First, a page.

Key Ingredient: Interactions

 

 Have you ever considered the active ingredients in toothpaste? I have discovered that there is only one active ingredient in toothpaste—fluoride. Without the fluoride, there is no benefit to toothpaste. The inactive ingredients have no power to protect teeth. Let’s consider this analogy to education with the active ingredient as developmental relationships. Authors and researchers, Junlei Li and Dana Winters, state, “The many other ingredients in our educational systems, including curriculua, standards, facilities and professional credentials are inactive ingredients. They can be helpful if they enhance the quality of human interactions between children and those adults directly caring for and teaching the children.”  In their article, Simple, Everyday Interactions as the Active Ingredient of Early Childhood Educators, that is included in the January/February edition of Exchange magazine, Li and Winters, explain that “the underlying dynamics of human interactions are universal.” They further state that there are four processes that embody interactions with suggestions for achieving. I have included an example of an every-day exchange.

  • Connection: Be present and in tune with children. For example, when a child has a treasure to show you, pause and support their “awe” in the moment.

  • Reciprocity: Focus on balanced “serve and return” exchanges between children.  Engage in a meaningful conversation with the child who has shared a treasure with you.

  • Opportunities to grow: Children should be encouraged to “stretch beyond comfort zones of their current competence and confidence.”  Perhaps the child’s treasure is a type of acorn he/she has found outdoors. Encourage the child to find out more about the acorn and how he/she can share his/her discovery with peers.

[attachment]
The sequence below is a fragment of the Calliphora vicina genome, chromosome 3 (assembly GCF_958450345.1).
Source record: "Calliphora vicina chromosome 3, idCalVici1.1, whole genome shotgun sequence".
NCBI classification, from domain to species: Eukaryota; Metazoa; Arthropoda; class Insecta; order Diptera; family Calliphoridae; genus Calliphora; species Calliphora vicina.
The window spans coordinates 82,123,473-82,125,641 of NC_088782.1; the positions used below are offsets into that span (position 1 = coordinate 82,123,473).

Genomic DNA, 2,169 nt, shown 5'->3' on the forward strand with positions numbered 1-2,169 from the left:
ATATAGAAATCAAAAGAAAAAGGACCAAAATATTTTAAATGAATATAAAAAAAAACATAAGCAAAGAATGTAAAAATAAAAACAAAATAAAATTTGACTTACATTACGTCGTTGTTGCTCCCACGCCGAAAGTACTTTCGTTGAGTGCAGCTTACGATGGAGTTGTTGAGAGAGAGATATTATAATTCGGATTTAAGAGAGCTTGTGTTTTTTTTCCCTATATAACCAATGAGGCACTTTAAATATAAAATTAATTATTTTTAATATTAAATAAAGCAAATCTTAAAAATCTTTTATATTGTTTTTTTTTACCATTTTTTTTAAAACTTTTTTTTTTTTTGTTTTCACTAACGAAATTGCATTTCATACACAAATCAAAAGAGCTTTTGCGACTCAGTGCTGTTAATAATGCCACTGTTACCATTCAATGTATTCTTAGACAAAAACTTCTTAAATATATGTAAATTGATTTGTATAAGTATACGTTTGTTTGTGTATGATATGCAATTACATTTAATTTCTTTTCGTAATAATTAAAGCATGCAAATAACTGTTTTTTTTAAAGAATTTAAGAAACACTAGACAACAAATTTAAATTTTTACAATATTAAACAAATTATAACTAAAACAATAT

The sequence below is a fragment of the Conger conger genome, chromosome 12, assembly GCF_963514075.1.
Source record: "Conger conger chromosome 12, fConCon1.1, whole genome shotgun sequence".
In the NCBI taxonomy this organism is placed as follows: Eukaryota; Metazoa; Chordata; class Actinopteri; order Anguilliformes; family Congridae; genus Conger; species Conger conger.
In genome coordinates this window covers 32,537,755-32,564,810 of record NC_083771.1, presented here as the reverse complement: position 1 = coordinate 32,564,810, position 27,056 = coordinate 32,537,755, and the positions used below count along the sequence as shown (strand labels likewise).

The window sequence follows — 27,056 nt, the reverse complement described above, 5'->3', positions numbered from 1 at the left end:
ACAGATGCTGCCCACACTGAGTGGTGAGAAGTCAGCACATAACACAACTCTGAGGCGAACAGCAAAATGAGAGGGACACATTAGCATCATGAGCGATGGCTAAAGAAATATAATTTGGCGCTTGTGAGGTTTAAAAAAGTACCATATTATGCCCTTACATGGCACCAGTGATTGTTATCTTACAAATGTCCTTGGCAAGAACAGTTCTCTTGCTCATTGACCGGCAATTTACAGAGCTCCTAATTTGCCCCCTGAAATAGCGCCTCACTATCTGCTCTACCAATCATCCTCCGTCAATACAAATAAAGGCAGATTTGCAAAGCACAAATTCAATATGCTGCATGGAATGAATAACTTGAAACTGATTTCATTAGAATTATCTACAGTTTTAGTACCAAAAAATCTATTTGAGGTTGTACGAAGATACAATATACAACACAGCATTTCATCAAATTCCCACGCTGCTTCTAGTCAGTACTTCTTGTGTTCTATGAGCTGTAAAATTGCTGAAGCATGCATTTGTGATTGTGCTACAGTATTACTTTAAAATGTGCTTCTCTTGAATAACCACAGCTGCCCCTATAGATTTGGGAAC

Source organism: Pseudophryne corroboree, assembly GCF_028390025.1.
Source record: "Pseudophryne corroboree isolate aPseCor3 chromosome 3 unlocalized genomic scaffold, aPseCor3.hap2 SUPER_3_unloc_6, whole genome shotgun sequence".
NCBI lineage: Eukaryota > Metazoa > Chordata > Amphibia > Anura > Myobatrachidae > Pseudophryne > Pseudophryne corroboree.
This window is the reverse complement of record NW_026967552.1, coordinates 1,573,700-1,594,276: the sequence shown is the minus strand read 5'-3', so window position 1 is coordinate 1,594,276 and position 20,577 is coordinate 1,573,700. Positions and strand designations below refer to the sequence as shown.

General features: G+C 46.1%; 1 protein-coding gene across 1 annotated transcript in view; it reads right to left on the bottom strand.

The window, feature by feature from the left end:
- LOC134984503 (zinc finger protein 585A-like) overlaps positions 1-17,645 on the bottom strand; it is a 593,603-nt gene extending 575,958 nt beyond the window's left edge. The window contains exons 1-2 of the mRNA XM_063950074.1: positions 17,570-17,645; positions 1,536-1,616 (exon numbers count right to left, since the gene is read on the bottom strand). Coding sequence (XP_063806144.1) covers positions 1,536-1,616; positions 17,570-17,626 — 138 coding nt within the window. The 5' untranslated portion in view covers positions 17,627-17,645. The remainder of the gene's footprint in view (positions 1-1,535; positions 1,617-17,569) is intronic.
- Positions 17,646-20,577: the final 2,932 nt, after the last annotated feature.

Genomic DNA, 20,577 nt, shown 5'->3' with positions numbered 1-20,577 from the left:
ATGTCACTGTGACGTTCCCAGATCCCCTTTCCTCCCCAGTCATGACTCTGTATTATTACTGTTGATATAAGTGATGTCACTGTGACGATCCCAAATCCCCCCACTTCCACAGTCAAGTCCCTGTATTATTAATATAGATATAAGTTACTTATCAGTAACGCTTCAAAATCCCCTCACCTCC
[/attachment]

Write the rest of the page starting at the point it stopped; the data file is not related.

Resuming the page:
• Inclusion: Ensure that all children are being invited and encouraged into the community of learners.  You notice a child watching your exchange with the “treasure finder.”  Suggest that the two of them try to find more treasures together.

Li and Winters also emphasize the importance of focusing on “simple interactions.”  Through my moments in many early childhood centers, I notice many of these simple interactions that can make or break a child’s entire day. In their hurry, educators often don’t realize how important these small interactions mean to children. For more information on simple interactions, including a free tool that can be downloaded, visit https://www.simpleinteractions.org/

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Training Spotlight

1st-3rd grade educators worked together to learn engaging ways to develop number sense. Students will develop fact fluency while playing games that use their number sense strategies. By learning their facts in this way, students are not merely memorizing, but rather learning to work with numbers flexibly.  “Low achievers are often low achievers not because they know less but because they don’t use numbers flexibly – they have been set on the wrong path, often from an early age, of trying to memorize methods instead of interacting with numbers flexibly.” Jo Boaler,  Stanford University, 2009

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April 8, 2019

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